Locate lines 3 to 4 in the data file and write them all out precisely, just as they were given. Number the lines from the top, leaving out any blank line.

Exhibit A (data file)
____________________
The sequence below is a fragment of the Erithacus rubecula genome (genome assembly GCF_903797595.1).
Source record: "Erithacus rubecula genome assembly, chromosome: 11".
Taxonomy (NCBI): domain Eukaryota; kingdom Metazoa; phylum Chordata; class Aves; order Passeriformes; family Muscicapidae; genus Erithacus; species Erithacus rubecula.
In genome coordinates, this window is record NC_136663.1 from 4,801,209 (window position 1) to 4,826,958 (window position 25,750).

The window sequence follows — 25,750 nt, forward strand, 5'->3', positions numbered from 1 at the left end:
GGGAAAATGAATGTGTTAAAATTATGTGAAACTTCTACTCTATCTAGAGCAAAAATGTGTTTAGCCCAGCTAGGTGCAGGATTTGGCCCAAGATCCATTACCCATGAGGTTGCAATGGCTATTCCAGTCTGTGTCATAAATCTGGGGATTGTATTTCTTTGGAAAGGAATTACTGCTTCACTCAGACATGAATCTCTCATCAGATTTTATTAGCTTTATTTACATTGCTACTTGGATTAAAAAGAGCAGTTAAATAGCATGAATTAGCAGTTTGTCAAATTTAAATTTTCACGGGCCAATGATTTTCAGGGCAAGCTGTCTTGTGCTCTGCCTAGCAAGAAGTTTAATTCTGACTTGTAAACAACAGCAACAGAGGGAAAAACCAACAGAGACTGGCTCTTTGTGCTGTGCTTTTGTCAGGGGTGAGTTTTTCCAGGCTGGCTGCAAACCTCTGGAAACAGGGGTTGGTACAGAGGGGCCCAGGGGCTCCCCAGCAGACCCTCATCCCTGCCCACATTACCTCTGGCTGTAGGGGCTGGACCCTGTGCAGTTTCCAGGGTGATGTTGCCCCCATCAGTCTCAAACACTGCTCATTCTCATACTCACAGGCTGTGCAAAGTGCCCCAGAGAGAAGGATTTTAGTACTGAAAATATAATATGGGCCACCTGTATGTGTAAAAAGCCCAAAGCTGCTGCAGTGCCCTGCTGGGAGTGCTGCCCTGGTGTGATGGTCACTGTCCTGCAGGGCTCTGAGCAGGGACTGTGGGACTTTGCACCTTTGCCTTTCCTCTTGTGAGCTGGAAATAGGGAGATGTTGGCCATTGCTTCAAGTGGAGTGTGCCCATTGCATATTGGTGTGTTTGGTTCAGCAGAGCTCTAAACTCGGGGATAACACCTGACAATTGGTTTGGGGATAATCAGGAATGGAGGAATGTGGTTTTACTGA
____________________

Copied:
Taxonomy (NCBI): domain Eukaryota; kingdom Metazoa; phylum Chordata; class Aves; order Passeriformes; family Muscicapidae; genus Erithacus; species Erithacus rubecula.
In genome coordinates, this window is record NC_136663.1 from 4,801,209 (window position 1) to 4,826,958 (window position 25,750).